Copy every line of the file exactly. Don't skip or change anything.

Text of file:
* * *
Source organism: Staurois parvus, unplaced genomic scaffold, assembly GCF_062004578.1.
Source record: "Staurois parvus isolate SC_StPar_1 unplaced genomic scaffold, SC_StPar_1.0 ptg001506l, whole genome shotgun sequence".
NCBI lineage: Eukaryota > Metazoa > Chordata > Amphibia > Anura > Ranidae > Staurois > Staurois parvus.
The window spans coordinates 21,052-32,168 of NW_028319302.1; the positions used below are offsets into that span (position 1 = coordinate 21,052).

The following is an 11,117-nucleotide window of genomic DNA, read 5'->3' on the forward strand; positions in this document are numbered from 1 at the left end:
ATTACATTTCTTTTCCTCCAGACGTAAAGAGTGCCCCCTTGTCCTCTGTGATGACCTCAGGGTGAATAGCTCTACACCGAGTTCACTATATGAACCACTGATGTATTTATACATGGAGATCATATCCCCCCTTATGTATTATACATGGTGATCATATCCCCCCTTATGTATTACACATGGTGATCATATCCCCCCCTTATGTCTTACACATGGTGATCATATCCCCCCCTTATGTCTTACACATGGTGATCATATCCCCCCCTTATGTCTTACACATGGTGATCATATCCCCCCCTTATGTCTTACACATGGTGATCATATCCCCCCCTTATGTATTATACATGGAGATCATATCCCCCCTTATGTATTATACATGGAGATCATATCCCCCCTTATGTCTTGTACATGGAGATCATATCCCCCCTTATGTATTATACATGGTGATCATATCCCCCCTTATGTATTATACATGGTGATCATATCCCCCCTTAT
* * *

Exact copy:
Source organism: Staurois parvus, unplaced genomic scaffold, assembly GCF_062004578.1.
Source record: "Staurois parvus isolate SC_StPar_1 unplaced genomic scaffold, SC_StPar_1.0 ptg001506l, whole genome shotgun sequence".
NCBI lineage: Eukaryota > Metazoa > Chordata > Amphibia > Anura > Ranidae > Staurois > Staurois parvus.
The window spans coordinates 21,052-32,168 of NW_028319302.1; the positions used below are offsets into that span (position 1 = coordinate 21,052).

The following is an 11,117-nucleotide window of genomic DNA, read 5'->3' on the forward strand; positions in this document are numbered from 1 at the left end:
ATTACATTTCTTTTCCTCCAGACGTAAAGAGTGCCCCCTTGTCCTCTGTGATGACCTCAGGGTGAATAGCTCTACACCGAGTTCACTATATGAACCACTGATGTATTTATACATGGAGATCATATCCCCCCTTATGTATTATACATGGTGATCATATCCCCCCTTATGTATTACACATGGTGATCATATCCCCCCCTTATGTCTTACACATGGTGATCATATCCCCCCCTTATGTCTTACACATGGTGATCATATCCCCCCCTTATGTCTTACACATGGTGATCATATCCCCCCCTTATGTCTTACACATGGTGATCATATCCCCCCCTTATGTATTATACATGGAGATCATATCCCCCCTTATGTATTATACATGGAGATCATATCCCCCCTTATGTCTTGTACATGGAGATCATATCCCCCCTTATGTATTATACATGGTGATCATATCCCCCCTTATGTATTATACATGGTGATCATATCCCCCCTTAT